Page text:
M Rinaldi, T Bartalena, G Giannelli, L Braccaioli
M Rinaldi, T Bartalena, G Giannelli, L Braccaioli. Swyer-James Syndrome: X-ray and MDCT findings. The Internet Journal of Radiology. 2008 Volume 9 Number 2.
A case of Swyer-James syndrome is described with emphasis on multidetector CT (MDCT) findings and the diagnostic value of post-processing techniques.
A 53-year-old woman was referred to our radiology department for the onset of exertional dyspnea since 3 months. Chest X-rays showed reduced left lung volume with diminished vascular markings and hyperinflation of the right lung which was see herniating beyond the midline (Fig.1a) Contrast enhanced MDCT of the thorax was performed on a 16-slice scanner. Review of the axial images and of the multiplanar post-processed reconstructions (Fig. 1b,c) confirmed lung asymmetry and showed increased lucency of the left lung relative to the right. Left bronchial tree was patent with diffuse peripheral bronchiectasis. Left-sided pulmonary arteries were present but showed significantly decreased caliber (Fig. 1d). Radiologic findings were consistent with Swyer-James syndrome (SJS).
SJS is believed to represent the result of postinfectious bronchiolitis obliterans in infancy or early childhood that damages the terminal and respiratory bronchioles preventing the normal development of alveolar buds.  This lead to reduced lung volumes in adulthood and air-trapping. Patients may be asymptomatic or may experience cough, chronic pulmonary infections, decreased exercise tolerance, and hemoptysis.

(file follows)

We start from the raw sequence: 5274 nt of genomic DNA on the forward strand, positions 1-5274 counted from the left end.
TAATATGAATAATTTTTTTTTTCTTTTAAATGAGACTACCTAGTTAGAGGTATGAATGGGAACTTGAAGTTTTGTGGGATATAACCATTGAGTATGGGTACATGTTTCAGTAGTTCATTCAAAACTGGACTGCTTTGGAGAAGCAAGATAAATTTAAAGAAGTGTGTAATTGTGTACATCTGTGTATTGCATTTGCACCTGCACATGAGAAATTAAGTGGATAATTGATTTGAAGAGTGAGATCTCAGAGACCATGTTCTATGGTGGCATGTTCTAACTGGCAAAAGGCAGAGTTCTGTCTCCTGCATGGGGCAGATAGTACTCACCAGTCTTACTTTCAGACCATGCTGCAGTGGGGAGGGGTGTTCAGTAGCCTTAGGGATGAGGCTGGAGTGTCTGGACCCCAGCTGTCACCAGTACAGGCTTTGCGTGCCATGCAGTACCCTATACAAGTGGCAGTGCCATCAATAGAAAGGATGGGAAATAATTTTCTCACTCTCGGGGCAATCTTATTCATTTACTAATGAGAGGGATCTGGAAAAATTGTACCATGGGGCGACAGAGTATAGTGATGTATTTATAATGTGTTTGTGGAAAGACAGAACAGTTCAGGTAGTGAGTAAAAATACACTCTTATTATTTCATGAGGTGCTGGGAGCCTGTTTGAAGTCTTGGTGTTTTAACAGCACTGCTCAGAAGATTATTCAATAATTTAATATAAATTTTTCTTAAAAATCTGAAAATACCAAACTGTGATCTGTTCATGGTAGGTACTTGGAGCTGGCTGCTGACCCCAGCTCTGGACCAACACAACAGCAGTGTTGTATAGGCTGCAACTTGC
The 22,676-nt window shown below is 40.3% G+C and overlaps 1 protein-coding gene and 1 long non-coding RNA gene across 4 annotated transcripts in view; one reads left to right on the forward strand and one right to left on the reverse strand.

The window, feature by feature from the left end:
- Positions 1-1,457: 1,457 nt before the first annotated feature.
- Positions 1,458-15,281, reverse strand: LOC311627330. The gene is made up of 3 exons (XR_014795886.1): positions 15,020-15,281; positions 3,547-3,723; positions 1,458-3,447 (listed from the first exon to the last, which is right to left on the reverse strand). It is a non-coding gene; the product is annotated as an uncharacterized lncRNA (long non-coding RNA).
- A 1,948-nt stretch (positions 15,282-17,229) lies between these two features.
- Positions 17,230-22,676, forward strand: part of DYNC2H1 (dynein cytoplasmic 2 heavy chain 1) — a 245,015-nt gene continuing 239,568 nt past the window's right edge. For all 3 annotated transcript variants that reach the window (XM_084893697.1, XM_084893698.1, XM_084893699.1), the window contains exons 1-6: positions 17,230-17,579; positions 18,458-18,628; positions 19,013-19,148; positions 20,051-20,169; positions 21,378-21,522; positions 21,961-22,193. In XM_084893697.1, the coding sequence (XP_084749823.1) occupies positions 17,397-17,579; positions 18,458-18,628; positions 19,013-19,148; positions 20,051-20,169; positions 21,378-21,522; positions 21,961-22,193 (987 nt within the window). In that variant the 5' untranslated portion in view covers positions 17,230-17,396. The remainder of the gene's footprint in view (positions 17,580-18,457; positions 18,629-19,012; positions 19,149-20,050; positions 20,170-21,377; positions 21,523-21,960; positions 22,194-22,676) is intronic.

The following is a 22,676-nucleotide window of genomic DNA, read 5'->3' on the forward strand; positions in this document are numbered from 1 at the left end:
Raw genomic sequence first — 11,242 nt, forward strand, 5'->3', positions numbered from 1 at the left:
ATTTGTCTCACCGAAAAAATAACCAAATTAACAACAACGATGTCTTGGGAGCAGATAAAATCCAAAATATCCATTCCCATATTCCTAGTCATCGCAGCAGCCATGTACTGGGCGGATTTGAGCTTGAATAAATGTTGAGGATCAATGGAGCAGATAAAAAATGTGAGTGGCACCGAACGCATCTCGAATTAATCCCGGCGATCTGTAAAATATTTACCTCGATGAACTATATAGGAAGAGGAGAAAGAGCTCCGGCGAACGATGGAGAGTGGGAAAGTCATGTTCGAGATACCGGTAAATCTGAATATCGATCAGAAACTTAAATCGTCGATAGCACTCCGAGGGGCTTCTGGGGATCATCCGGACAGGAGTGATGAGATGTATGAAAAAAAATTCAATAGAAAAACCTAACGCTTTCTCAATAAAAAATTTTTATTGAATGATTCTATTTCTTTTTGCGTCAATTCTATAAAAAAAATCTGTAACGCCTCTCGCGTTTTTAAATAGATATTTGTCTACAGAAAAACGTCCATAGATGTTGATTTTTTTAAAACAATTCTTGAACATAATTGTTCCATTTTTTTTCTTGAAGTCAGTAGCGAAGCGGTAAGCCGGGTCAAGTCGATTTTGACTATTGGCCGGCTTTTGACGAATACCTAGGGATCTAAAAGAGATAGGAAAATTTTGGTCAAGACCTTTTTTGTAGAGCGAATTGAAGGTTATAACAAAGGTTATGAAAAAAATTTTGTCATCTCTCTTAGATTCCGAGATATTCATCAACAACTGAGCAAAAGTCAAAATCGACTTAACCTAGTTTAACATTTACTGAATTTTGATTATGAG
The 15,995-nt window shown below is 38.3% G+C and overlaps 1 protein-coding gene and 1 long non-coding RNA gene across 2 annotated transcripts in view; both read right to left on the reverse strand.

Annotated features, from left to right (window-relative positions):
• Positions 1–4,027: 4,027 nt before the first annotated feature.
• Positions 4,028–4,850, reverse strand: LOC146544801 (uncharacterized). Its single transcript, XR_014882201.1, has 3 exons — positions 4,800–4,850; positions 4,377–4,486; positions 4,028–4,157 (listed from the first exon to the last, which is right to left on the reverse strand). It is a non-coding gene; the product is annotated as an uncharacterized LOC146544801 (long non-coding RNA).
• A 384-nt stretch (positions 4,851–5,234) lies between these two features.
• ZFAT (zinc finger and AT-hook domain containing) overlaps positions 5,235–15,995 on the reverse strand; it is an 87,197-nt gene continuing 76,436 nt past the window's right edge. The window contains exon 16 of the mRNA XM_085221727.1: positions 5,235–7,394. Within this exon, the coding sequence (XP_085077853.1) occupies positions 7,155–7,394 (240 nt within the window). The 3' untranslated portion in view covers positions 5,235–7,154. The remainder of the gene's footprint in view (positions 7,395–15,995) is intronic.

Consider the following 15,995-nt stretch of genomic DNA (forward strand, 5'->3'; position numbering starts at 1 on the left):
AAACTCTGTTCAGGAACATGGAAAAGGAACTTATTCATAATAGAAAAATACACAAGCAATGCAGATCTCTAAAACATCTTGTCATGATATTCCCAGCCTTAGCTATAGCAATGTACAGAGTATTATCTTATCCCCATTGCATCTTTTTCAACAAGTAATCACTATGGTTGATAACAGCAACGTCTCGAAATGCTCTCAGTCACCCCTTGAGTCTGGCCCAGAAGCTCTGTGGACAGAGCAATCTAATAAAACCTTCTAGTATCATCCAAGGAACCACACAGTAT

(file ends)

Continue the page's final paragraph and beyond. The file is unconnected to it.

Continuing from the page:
Chest x-ray findings consist of a unilateral small lung with hyperlucency and air trapping. CT aids in the differential diagnosis between SJS, bronchial obstruction and congenital vascular anomalies like unilateral pulmonary artery agenesis or scimitar syndrome, showing preserved anatomy of tracheobronchial tree and pulmonary arteries.  Currently available post-processing tools improve MDCT diagnostic performances; in particular the combination of multiplanar reformatted images with maximum intensity projection (MIP) is most effective in vascular imaging while minimum intensity projection (minIP) reconstructions help to disclose differences in lung attenuation and depiction of bronchial structures. 
Dr. Tommaso Bartalena. Radiologia III – Pol. S.Orsola-Malpighi, Bologna, Italy. Via Massarenti 9, Bologna, Italy. Phone: +390516363384 Fax: +39051349797 E-mail: firstname.lastname@example.org